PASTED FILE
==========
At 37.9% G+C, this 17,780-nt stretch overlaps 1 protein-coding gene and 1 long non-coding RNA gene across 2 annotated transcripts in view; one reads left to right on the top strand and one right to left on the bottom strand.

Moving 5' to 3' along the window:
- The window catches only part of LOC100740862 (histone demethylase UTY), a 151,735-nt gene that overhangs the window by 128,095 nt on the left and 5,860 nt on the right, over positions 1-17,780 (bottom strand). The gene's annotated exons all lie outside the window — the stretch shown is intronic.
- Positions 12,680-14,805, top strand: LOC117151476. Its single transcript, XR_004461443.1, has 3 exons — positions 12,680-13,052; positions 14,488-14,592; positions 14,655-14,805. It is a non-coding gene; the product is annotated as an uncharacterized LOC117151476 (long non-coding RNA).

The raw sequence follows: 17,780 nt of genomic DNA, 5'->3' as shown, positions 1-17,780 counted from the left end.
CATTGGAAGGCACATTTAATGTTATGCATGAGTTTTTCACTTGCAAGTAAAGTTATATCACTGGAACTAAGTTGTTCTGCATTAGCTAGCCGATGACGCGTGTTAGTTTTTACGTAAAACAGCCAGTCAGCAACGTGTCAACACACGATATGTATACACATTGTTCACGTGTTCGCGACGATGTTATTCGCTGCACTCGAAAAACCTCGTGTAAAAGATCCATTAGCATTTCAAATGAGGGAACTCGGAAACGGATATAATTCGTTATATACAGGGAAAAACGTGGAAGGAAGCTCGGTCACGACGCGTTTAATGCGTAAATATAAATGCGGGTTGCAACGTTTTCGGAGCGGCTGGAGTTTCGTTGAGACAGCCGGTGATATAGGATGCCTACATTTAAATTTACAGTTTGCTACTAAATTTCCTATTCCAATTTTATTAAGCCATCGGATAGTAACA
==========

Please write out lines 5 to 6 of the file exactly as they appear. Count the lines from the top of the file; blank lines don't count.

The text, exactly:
The raw sequence follows: 17,780 nt of genomic DNA, 5'->3' as shown, positions 1-17,780 counted from the left end.
CATTGGAAGGCACATTTAATGTTATGCATGAGTTTTTCACTTGCAAGTAAAGTTATATCACTGGAACTAAGTTGTTCTGCATTAGCTAGCCGATGACGCGTGTTAGTTTTTACGTAAAACAGCCAGTCAGCAACGTGTCAACACACGATATGTATACACATTGTTCACGTGTTCGCGACGATGTTATTCGCTGCACTCGAAAAACCTCGTGTAAAAGATCCATTAGCATTTCAAATGAGGGAACTCGGAAACGGATATAATTCGTTATATACAGGGAAAAACGTGGAAGGAAGCTCGGTCACGACGCGTTTAATGCGTAAATATAAATGCGGGTTGCAACGTTTTCGGAGCGGCTGGAGTTTCGTTGAGACAGCCGGTGATATAGGATGCCTACATTTAAATTTACAGTTTGCTACTAAATTTCCTATTCCAATTTTATTAAGCCATCGGATAGTAACA